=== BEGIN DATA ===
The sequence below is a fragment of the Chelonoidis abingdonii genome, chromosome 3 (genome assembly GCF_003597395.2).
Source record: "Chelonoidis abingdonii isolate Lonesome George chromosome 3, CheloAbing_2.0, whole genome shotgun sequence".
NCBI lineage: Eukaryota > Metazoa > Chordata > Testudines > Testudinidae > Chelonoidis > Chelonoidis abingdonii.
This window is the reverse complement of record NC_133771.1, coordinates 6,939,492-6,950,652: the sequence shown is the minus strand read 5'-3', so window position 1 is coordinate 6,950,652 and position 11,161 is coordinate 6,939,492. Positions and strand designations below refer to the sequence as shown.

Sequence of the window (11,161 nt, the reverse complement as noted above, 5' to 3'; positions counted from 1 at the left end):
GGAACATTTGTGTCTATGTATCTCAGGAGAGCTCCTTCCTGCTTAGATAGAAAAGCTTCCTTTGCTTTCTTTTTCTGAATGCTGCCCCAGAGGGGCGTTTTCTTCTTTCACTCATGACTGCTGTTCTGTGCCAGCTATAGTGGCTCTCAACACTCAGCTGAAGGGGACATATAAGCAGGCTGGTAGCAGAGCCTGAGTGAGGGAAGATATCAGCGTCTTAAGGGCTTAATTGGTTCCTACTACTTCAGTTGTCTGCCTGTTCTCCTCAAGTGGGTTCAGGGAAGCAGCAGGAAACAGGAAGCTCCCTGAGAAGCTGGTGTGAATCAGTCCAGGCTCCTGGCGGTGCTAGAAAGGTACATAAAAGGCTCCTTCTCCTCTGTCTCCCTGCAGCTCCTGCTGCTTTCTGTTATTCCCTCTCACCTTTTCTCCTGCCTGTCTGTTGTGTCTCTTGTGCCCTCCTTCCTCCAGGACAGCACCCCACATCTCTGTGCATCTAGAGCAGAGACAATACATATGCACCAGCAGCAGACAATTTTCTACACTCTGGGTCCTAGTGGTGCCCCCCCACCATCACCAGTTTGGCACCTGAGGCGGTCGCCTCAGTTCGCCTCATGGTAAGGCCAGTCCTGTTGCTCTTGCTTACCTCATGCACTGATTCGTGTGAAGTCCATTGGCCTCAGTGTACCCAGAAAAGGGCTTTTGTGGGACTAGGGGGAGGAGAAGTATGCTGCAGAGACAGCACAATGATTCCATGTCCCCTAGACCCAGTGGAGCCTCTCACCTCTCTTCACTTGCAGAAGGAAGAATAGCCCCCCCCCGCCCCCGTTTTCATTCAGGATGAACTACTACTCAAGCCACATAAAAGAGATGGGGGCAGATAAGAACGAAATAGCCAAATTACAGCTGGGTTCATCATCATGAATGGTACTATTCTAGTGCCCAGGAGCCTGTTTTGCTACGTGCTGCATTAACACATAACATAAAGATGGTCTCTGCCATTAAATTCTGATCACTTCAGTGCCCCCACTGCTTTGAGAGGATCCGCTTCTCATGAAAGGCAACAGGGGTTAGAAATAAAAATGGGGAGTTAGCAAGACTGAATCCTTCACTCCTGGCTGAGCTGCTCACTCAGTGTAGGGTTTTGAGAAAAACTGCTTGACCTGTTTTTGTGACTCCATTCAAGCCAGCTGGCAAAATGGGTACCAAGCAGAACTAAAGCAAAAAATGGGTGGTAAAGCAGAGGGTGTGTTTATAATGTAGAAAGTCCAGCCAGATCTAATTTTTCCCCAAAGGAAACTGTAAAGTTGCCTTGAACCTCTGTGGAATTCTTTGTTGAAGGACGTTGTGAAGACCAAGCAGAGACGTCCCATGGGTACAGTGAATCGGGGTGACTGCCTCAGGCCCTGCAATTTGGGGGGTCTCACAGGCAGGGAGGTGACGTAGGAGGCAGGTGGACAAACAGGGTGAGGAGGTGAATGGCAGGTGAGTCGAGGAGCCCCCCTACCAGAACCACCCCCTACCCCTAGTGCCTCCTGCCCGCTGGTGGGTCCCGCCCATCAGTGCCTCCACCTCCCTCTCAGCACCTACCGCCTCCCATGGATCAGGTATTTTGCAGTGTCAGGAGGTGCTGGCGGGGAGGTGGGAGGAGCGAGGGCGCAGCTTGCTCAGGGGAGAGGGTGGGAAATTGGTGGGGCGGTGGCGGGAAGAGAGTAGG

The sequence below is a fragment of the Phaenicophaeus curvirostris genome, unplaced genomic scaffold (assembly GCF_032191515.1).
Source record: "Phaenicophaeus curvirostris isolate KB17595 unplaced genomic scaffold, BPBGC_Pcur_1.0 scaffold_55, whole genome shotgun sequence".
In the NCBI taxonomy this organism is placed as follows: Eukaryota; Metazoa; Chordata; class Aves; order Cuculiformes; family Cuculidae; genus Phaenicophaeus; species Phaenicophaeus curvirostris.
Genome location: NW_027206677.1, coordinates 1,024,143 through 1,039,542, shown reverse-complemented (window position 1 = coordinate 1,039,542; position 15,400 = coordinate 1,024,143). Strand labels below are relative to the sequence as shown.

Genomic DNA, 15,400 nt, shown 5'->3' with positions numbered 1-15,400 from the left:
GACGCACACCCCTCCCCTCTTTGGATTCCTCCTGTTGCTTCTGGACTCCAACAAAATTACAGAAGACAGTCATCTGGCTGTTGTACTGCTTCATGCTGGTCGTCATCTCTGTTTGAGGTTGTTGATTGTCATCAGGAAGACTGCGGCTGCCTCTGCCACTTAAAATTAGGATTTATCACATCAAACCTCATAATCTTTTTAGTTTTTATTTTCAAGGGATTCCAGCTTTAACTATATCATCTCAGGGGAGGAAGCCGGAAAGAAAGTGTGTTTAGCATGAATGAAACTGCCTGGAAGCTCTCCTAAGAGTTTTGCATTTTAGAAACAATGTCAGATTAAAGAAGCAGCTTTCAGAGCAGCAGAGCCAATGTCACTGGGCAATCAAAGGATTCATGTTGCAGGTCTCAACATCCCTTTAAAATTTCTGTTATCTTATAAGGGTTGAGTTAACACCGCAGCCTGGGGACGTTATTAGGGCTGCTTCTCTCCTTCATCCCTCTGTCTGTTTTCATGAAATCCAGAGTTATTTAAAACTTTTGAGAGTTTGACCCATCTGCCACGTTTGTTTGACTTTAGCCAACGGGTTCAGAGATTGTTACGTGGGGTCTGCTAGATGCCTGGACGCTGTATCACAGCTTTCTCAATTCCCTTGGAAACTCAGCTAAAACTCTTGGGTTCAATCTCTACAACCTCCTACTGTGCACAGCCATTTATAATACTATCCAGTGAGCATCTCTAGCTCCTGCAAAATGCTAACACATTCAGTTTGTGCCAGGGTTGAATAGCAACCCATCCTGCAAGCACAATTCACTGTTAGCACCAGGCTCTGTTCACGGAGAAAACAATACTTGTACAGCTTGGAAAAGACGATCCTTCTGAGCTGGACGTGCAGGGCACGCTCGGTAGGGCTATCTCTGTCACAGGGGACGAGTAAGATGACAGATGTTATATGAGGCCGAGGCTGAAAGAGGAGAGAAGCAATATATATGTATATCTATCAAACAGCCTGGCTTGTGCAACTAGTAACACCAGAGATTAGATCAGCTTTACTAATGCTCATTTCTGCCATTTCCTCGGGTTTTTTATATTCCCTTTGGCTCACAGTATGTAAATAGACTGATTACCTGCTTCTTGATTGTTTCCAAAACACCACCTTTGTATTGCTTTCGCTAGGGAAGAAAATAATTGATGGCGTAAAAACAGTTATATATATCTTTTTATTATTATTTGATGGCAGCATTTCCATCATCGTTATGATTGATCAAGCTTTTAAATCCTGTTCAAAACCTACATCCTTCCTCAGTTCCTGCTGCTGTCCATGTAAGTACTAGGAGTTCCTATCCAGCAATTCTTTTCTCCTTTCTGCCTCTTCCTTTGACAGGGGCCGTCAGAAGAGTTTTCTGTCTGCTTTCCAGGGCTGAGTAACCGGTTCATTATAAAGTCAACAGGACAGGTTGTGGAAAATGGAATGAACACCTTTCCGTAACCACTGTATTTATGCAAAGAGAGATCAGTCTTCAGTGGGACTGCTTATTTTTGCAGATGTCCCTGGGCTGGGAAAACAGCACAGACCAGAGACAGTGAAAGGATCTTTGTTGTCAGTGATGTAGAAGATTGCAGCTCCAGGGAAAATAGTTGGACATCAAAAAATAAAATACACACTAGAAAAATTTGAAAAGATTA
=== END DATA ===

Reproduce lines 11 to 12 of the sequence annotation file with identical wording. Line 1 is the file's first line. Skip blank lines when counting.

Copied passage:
Genomic DNA, 15,400 nt, shown 5'->3' with positions numbered 1-15,400 from the left:
GACGCACACCCCTCCCCTCTTTGGATTCCTCCTGTTGCTTCTGGACTCCAACAAAATTACAGAAGACAGTCATCTGGCTGTTGTACTGCTTCATGCTGGTCGTCATCTCTGTTTGAGGTTGTTGATTGTCATCAGGAAGACTGCGGCTGCCTCTGCCACTTAAAATTAGGATTTATCACATCAAACCTCATAATCTTTTTAGTTTTTATTTTCAAGGGATTCCAGCTTTAACTATATCATCTCAGGGGAGGAAGCCGGAAAGAAAGTGTGTTTAGCATGAATGAAACTGCCTGGAAGCTCTCCTAAGAGTTTTGCATTTTAGAAACAATGTCAGATTAAAGAAGCAGCTTTCAGAGCAGCAGAGCCAATGTCACTGGGCAATCAAAGGATTCATGTTGCAGGTCTCAACATCCCTTTAAAATTTCTGTTATCTTATAAGGGTTGAGTTAACACCGCAGCCTGGGGACGTTATTAGGGCTGCTTCTCTCCTTCATCCCTCTGTCTGTTTTCATGAAATCCAGAGTTATTTAAAACTTTTGAGAGTTTGACCCATCTGCCACGTTTGTTTGACTTTAGCCAACGGGTTCAGAGATTGTTACGTGGGGTCTGCTAGATGCCTGGACGCTGTATCACAGCTTTCTCAATTCCCTTGGAAACTCAGCTAAAACTCTTGGGTTCAATCTCTACAACCTCCTACTGTGCACAGCCATTTATAATACTATCCAGTGAGCATCTCTAGCTCCTGCAAAATGCTAACACATTCAGTTTGTGCCAGGGTTGAATAGCAACCCATCCTGCAAGCACAATTCACTGTTAGCACCAGGCTCTGTTCACGGAGAAAACAATACTTGTACAGCTTGGAAAAGACGATCCTTCTGAGCTGGACGTGCAGGGCACGCTCGGTAGGGCTATCTCTGTCACAGGGGACGAGTAAGATGACAGATGTTATATGAGGCCGAGGCTGAAAGAGGAGAGAAGCAATATATATGTATATCTATCAAACAGCCTGGCTTGTGCAACTAGTAACACCAGAGATTAGATCAGCTTTACTAATGCTCATTTCTGCCATTTCCTCGGGTTTTTTATATTCCCTTTGGCTCACAGTATGTAAATAGACTGATTACCTGCTTCTTGATTGTTTCCAAAACACCACCTTTGTATTGCTTTCGCTAGGGAAGAAAATAATTGATGGCGTAAAAACAGTTATATATATCTTTTTATTATTATTTGATGGCAGCATTTCCATCATCGTTATGATTGATCAAGCTTTTAAATCCTGTTCAAAACCTACATCCTTCCTCAGTTCCTGCTGCTGTCCATGTAAGTACTAGGAGTTCCTATCCAGCAATTCTTTTCTCCTTTCTGCCTCTTCCTTTGACAGGGGCCGTCAGAAGAGTTTTCTGTCTGCTTTCCAGGGCTGAGTAACCGGTTCATTATAAAGTCAACAGGACAGGTTGTGGAAAATGGAATGAACACCTTTCCGTAACCACTGTATTTATGCAAAGAGAGATCAGTCTTCAGTGGGACTGCTTATTTTTGCAGATGTCCCTGGGCTGGGAAAACAGCACAGACCAGAGACAGTGAAAGGATCTTTGTTGTCAGTGATGTAGAAGATTGCAGCTCCAGGGAAAATAGTTGGACATCAAAAAATAAAATACACACTAGAAAAATTTGAAAAGATTA